Tendrils and Worm – Simon Ian Childer

A few months ago, I did a post on some novels by Harry Adam Knight. Harry Adam Knight wasn’t a real person. It was a pseudonym used by John Brosnan and his friend Leroy Kettle. When writing that post, I discovered that Brosnan and Kettle had collaborated on more horror stuff under another name, Simon Ian Childer. I enjoyed the HAK books so much, I had to track down the SIC stuff. (Both of these books have been out of print since the 80s though, so they’re a bit harder to find.)

Tendrils
Hunter Publishing – 1986

A plague of “worms” wreaks havoc on some small English towns while the only scientist who understands the situation enters into a complicated relationship with a journalist. Published one year after Squelch, the final entry in John Halkin’s Slither series, the first half of Tendrils feels very much like a slightly grislier version of Halkin’s books. After a while, the “worms” are revealed to be the tendrils of a far larger subcthonic entity that has been lying dormant since causing the extinction of the dinosaurs. This was a nice touch, but ultimately not enough to make Tendrils a novel worth writing home about.

I read this book and wrote the above summary in July. I thought I had written a more in-depth piece of literary analysis, but I guess not. It’s a pity, because I don’t remember much about this book. It was ok, but very forgettable. I have read so many books about worms this year that I’m finding it difficult to distinguish this one from all the others. It only took me a couple of days to read it though, so it can’t have been painfully bad.

Worm
Grafton – 1987

Tendrils was alright, but it wasn’t quite as good as the Harry Adam Knight books I had read. I thought that the authors may have decided to use the Simon Ian Childer pseudonym for works of less literary merit. On top of this, I have read more than my fair share of horror novels about worms this year. I didn’t have particularly high hopes when I started into Worm.

Honestly, this was one of the most enjoyable books I read in 2020. From the repulsive surgery of the opening chapter to the awfully satisfying ending, this book was fantastic. Don’t get me wrong, this pretty low brow stuff, but God damn it was fun. (Low brow as it is, there’s an implicit critique of British colonialism in the book’s plot that I quite enjoyed. The author was Australian, but Brosnan is a good Irish name. Good man Johnny.)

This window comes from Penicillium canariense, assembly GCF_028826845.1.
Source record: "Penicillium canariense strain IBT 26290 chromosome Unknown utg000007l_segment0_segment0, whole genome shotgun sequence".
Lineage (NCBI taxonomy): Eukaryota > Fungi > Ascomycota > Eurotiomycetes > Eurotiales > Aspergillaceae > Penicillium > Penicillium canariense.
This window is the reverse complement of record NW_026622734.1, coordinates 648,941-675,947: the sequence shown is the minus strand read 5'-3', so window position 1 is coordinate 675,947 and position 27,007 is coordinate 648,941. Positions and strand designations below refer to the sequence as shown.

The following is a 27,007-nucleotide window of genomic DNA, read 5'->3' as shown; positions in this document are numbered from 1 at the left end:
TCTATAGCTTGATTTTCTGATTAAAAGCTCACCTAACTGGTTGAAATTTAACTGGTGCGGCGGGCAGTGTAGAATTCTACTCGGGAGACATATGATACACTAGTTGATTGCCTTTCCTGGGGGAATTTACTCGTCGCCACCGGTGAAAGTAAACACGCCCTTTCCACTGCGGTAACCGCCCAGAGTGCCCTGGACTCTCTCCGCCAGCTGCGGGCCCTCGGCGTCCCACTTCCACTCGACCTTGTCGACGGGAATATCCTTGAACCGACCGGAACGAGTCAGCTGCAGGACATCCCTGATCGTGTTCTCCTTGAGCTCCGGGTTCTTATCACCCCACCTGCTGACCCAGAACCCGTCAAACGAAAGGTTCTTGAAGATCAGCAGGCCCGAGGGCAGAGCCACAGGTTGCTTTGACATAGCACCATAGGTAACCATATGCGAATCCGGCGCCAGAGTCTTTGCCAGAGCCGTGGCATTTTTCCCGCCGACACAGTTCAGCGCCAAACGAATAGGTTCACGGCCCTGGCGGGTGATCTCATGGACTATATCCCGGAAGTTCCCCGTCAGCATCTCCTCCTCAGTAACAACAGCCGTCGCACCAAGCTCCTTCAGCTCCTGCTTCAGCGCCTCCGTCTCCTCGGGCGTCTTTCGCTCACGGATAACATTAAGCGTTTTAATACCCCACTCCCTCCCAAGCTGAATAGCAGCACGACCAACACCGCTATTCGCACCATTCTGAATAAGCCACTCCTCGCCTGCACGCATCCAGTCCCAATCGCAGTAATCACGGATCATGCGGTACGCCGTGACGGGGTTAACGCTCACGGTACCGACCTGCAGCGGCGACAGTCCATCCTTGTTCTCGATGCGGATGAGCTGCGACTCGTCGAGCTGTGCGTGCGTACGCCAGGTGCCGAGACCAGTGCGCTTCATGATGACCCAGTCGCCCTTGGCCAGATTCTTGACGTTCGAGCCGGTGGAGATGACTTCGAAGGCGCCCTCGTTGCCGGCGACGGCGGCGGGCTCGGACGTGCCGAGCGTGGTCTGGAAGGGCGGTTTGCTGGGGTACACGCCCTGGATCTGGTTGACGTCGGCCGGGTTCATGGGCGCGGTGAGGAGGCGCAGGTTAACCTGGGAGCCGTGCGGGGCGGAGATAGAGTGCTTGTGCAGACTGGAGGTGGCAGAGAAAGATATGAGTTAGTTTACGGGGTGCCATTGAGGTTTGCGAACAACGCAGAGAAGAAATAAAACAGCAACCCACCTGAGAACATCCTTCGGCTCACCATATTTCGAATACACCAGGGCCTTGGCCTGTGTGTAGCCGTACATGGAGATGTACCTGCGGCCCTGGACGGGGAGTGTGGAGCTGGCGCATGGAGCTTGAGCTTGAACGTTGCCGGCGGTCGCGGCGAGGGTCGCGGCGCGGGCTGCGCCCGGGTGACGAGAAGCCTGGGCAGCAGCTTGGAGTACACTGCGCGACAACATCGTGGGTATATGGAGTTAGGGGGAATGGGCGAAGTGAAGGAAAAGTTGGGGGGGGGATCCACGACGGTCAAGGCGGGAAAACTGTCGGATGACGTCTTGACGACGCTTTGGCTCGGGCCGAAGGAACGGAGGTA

A giant carnivorous worm is found inside the body of a patient in a mysterious private hospital, and it’s up to Detective Ed Causey to figure out what’s going on. This is a crime noir adventure with flesh hungry worms. Fuck yes.

Brosnan wrote this one by himself, and it has everything I enjoyed about his other books; interesting characters, really gross bits and competent story telling. A few weeks ago, I read and reviewed John Halkin’s Blood Worm, another novel about giant worms eating the civilians of London. It was so terrible that it made me want to read less trashy 80s horror fiction. Reading Worm had the exact opposite effect. Finding a gem like this makes wading through the shit worthwhile. This one is the rarer of the two SIC books, so grab it if you find it.

I don’t know why Brosnan and Kettle used two different pseudonyms to write novels that belonged to the same genre, but I discovered that a later edition of Worm was put out under the Harry Adam Knight pseudonym. All of their books are pretty good though, and I am going to seek out Brosnan’s other novels. Fortunately, most of the stuff he put out under his own name is available as e-books.

The Hazards of Genetic Experimentation: Harry Adam Knight’s Slimer, Carnosaur and The Fungus